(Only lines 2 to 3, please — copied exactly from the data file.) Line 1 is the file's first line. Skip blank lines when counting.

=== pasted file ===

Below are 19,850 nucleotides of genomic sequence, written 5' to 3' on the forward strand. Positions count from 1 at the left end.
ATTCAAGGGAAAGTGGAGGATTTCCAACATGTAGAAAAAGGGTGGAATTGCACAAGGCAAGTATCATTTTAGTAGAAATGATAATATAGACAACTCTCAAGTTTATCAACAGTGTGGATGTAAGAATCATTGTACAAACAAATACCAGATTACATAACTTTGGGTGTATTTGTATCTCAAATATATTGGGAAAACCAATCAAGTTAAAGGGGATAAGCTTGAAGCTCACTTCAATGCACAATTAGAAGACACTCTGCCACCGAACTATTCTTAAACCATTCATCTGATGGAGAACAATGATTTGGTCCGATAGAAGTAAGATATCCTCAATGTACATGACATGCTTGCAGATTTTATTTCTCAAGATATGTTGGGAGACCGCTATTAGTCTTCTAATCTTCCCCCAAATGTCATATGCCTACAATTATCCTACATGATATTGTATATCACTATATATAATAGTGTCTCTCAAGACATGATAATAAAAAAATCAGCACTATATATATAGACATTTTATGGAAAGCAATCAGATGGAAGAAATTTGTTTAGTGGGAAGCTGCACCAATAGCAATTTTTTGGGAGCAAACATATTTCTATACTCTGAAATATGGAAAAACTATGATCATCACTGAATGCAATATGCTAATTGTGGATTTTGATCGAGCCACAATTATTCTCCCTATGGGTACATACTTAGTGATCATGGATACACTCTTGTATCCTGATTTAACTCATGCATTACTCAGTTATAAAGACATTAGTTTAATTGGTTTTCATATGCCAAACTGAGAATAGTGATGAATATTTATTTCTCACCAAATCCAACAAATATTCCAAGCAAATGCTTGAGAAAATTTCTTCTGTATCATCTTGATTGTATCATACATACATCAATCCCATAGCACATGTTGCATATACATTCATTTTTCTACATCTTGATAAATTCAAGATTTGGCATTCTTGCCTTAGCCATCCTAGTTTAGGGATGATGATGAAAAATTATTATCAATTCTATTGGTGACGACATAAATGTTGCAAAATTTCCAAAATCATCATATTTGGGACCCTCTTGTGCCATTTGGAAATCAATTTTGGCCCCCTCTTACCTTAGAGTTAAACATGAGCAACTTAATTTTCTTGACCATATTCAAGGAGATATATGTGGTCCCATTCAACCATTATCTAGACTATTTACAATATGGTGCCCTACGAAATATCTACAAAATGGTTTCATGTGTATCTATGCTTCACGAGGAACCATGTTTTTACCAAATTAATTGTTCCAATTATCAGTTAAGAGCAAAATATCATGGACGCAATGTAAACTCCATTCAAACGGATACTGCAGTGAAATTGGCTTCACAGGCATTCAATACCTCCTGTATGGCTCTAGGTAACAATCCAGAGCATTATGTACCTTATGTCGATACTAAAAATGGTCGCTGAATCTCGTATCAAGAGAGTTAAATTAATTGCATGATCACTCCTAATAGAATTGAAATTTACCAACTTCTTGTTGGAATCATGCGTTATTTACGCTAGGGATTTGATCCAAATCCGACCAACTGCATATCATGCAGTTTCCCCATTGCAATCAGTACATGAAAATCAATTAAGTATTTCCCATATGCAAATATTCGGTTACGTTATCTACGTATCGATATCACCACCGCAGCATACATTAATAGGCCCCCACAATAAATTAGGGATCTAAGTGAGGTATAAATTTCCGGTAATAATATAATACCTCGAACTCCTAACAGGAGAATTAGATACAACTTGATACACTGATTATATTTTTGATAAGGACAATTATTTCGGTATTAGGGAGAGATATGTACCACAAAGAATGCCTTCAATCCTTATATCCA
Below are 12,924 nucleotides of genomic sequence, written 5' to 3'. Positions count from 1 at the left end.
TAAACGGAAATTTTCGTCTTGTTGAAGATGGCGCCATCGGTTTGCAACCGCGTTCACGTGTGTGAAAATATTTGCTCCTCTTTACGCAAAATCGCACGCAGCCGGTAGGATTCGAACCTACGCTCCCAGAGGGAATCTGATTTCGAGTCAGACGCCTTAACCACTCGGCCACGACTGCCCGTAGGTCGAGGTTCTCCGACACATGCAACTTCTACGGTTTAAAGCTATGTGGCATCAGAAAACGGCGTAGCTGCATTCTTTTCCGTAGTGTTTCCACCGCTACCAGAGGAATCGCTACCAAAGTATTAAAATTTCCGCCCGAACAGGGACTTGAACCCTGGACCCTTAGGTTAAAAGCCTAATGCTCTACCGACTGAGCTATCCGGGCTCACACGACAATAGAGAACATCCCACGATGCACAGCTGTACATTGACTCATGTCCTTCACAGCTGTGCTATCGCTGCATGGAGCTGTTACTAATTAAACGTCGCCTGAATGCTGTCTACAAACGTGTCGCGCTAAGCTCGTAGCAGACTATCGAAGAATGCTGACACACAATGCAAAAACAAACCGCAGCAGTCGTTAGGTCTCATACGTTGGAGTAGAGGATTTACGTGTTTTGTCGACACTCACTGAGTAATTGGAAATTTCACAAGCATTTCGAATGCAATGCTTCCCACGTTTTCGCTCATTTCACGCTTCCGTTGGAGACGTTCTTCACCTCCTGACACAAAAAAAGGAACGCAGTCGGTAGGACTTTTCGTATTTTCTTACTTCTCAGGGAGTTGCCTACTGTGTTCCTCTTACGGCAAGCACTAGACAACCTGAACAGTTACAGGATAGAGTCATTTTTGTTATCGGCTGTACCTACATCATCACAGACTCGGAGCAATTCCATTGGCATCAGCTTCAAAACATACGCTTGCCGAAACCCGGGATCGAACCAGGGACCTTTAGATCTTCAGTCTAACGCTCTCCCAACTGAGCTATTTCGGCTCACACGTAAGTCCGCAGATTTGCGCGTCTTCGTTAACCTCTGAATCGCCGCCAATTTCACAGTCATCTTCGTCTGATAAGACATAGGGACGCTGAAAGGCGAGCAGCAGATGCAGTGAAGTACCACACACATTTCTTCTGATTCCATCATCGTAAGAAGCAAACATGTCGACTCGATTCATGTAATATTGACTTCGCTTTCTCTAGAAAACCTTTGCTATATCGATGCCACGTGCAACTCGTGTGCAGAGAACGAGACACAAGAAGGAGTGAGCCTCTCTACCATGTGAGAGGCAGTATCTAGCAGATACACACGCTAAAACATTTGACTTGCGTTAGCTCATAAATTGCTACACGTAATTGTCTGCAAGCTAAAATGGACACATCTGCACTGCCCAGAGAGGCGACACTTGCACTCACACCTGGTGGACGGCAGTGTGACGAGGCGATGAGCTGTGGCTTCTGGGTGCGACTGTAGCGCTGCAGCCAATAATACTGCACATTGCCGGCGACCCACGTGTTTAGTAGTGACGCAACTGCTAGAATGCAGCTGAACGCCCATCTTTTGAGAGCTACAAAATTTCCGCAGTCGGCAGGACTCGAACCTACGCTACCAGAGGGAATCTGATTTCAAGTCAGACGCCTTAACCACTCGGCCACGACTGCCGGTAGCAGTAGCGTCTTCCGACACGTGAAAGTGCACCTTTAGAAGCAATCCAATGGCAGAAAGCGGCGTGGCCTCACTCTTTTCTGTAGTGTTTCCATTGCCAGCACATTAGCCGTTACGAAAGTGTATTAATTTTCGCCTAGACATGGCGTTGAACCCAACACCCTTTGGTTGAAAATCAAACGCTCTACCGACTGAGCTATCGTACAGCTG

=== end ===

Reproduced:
ATTCAAGGGAAAGTGGAGGATTTCCAACATGTAGAAAAAGGGTGGAATTGCACAAGGCAAGTATCATTTTAGTAGAAATGATAATATAGACAACTCTCAAGTTTATCAACAGTGTGGATGTAAGAATCATTGTACAAACAAATACCAGATTACATAACTTTGGGTGTATTTGTATCTCAAATATATTGGGAAAACCAATCAAGTTAAAGGGGATAAGCTTGAAGCTCACTTCAATGCACAATTAGAAGACACTCTGCCACCGAACTATTCTTAAACCATTCATCTGATGGAGAACAATGATTTGGTCCGATAGAAGTAAGATATCCTCAATGTACATGACATGCTTGCAGATTTTATTTCTCAAGATATGTTGGGAGACCGCTATTAGTCTTCTAATCTTCCCCCAAATGTCATATGCCTACAATTATCCTACATGATATTGTATATCACTATATATAATAGTGTCTCTCAAGACATGATAATAAAAAAATCAGCACTATATATATAGACATTTTATGGAAAGCAATCAGATGGAAGAAATTTGTTTAGTGGGAAGCTGCACCAATAGCAATTTTTTGGGAGCAAACATATTTCTATACTCTGAAATATGGAAAAACTATGATCATCACTGAATGCAATATGCTAATTGTGGATTTTGATCGAGCCACAATTATTCTCCCTATGGGTACATACTTAGTGATCATGGATACACTCTTGTATCCTGATTTAACTCATGCATTACTCAGTTATAAAGACATTAGTTTAATTGGTTTTCATATGCCAAACTGAGAATAGTGATGAATATTTATTTCTCACCAAATCCAACAAATATTCCAAGCAAATGCTTGAGAAAATTTCTTCTGTATCATCTTGATTGTATCATACATACATCAATCCCATAGCACATGTTGCATATACATTCATTTTTCTACATCTTGATAAATTCAAGATTTGGCATTCTTGCCTTAGCCATCCTAGTTTAGGGATGATGATGAAAAATTATTATCAATTCTATTGGTGACGACATAAATGTTGCAAAATTTCCAAAATCATCATATTTGGGACCCTCTTGTGCCATTTGGAAATCAATTTTGGCCCCCTCTTACCTTAGAGTTAAACATGAGCAACTTAATTTTCTTGACCATATTCAAGGAGATATATGTGGTCCCATTCAACCATTATCTAGACTATTTACAATATGGTGCCCTACGAAATATCTACAAAATGGTTTCATGTGTATCTATGCTTCACGAGGAACCATGTTTTTACCAAATTAATTGTTCCAATTATCAGTTAAGAGCAAAATATCATGGACGCAATGTAAACTCCATTCAAACGGATACTGCAGTGAAATTGGCTTCACAGGCATTCAATACCTCCTGTATGGCTCTAGGTAACAATCCAGAGCATTATGTACCTTATGTCGATACTAAAAATGGTCGCTGAATCTCGTATCAAGAGAGTTAAATTAATTGCATGATCACTCCTAATAGAATTGAAATTTACCAACTTCTTGTTGGAATCATGCGTTATTTACGCTAGGGATTTGATCCAAATCCGACCAACTGCATATCATGCAGTTTCCCCATTGCAATCAGTACATGAAAATCAATTAAGTATTTCCCATATGCAAATATTCGGTTACGTTATCTACGTATCGATATCACCACCGCAGCATACATTAATAGGCCCCCACAATAAATTAGGGATCTAAGTGAGGTATAAATTTCCGGTAATAATATAATACCTCGAACTCCTAACAGGAGAATTAGATACAACTTGATACACTGATTATATTTTTGATAAGGACAATTATTTCGGTATTAGGGAGAGATATGTACCACAAAGAATGCCTTCAATCCTTATATCCA
Below are 12,924 nucleotides of genomic sequence, written 5' to 3'. Positions count from 1 at the left end.